Transportation Logistics, Nigel Pavitt / Gettyimages
A generous interpretation of load capacity: a grossly overloaded trucktraveling on the rough Bahr el Ghazal route from Faya in Chad. © Nigel Pavitt / Gettyimages

Globalization moves an ever greater number of objects to increasingly faraway places. Simple and complicated transportation problems can be found the world over, each fascinating in the variety—and scale—of their solutions.

Since humans could walk upright, they have been able to use their hands to take along their indispensable objects. But even a typical weekend trip to the grocery store can quickly push a person to her or his limits. Even in prehistoric times, people tried everything to expand their transportation capacity: simple vessels, bags, stretchers, and sleds must have been invented very early on. They were, in fact, the prerequisite for human kind's increasing mobility, a critical success factor for continued survival.

The evolution of transportation

The invention of the wheel made this movement immensely easier. Not only could more material be moved more quickly from A to B, the distances increased as well. A logistical revolution began, even more profound than the steam engine, car, plane or space travel. Human history can definitely be interpreted as the evolution of transportation—of people, information, and above all, time and time again, the transportation of goods.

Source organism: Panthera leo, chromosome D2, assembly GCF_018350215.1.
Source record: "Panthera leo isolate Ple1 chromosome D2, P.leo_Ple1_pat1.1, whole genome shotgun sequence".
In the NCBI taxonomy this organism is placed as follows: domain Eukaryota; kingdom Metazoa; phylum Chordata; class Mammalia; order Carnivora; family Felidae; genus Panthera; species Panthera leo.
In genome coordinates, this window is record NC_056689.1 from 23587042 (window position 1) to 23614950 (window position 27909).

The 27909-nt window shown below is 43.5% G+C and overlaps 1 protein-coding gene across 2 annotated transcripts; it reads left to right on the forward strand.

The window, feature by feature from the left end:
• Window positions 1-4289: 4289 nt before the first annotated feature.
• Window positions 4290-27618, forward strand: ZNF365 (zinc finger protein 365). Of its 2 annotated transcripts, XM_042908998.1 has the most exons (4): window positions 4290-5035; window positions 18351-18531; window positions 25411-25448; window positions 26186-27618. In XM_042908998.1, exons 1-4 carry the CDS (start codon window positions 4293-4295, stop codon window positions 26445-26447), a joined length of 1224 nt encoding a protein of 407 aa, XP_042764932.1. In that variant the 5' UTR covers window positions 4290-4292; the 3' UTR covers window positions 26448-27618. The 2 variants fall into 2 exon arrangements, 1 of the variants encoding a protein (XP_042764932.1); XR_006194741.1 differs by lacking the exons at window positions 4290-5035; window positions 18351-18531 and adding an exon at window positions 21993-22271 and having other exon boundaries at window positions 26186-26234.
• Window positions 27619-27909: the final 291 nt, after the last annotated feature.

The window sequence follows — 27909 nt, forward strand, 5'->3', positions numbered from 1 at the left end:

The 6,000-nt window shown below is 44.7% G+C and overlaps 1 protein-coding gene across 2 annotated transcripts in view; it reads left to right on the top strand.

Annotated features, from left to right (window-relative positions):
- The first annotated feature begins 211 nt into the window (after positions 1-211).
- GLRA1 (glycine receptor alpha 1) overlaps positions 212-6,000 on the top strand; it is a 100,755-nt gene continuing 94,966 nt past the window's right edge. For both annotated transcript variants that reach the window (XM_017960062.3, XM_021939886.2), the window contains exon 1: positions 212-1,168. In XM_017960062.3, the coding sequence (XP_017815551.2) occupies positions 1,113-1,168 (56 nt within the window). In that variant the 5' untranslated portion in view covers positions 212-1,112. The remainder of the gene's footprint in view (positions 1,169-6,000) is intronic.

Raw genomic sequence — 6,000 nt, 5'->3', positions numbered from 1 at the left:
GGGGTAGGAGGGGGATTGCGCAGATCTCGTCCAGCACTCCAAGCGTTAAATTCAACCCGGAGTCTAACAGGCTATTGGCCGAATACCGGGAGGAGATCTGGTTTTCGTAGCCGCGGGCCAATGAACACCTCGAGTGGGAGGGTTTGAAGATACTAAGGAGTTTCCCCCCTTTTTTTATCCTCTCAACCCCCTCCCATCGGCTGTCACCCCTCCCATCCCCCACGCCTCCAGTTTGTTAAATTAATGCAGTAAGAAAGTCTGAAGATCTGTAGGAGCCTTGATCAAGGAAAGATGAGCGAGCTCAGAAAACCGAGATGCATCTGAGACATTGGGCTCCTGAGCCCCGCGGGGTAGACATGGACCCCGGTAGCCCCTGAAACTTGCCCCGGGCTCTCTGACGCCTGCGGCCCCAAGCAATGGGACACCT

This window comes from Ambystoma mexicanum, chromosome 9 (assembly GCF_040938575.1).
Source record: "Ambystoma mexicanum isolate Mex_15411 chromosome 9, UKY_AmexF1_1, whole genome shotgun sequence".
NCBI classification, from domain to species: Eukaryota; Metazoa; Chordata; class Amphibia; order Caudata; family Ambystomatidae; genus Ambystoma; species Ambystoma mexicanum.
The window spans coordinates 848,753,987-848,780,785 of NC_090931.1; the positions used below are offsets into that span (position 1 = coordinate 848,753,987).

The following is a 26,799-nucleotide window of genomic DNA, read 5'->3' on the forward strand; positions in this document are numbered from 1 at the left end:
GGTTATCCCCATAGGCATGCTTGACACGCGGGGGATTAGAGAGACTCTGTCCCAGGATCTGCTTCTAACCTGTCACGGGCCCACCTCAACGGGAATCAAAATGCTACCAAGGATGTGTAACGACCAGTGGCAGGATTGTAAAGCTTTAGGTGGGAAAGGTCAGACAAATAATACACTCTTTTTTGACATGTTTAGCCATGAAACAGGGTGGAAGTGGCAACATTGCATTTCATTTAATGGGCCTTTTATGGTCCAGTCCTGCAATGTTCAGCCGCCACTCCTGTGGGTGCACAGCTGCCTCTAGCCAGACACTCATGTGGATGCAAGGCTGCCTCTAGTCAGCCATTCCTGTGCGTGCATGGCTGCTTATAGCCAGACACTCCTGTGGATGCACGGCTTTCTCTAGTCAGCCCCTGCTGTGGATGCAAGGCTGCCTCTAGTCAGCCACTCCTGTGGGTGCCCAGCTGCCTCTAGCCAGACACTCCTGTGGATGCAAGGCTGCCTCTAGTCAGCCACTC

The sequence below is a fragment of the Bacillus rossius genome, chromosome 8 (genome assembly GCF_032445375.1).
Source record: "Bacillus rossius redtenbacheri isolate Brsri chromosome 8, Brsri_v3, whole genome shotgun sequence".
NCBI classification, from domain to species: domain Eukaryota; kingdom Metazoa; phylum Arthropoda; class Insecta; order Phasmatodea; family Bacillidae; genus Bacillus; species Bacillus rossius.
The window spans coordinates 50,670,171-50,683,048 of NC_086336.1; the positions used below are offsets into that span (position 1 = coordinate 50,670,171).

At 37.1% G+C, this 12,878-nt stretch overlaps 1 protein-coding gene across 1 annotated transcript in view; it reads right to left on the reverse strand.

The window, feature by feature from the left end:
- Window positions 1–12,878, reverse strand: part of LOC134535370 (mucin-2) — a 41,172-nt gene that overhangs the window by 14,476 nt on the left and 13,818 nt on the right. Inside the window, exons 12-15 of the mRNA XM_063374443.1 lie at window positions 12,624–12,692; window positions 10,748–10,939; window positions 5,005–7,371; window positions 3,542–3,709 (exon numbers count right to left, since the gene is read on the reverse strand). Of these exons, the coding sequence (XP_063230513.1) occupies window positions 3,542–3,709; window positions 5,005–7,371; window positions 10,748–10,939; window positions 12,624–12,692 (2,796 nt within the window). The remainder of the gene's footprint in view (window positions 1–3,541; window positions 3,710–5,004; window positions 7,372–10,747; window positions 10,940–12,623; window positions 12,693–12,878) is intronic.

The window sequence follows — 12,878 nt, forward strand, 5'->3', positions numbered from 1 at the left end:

The challenge was always to move precious cargo to its destination in the easiest and cheapest manner, but also as quickly and as safely as possible—whether by land, sea or later even air; or on foot, like the ice man mummy Ötzi, or like the bicycle courier, the captain of a Chinese junk, or an Arab dhow; or in semi-trailer trucks, mile-long freight trains, intercontinental freight airplanes or well protected in refrigerated trucks; or by drone or conveyor belt. In the search for such solutions, inventiveness is virtually limitless.

Even transportation technology is pushed to its limits

Type of cargo, routes, investments and the calendar are determining factors. They sometimes require unconventional measures to successfully combine them. Quite often, mastery is achieved, even earning mention in the Guinness Book of Records.

But occasionally even sophisticated, cutting-edge technology is pushed to its limits, requiring the use of archaic solutions because the route is impassable or resources are not available: Pushcarts, llamas,camels and yaks are still the best choices in some regions. And sometimes people have to do it themselves, particularly when it comes to loading.

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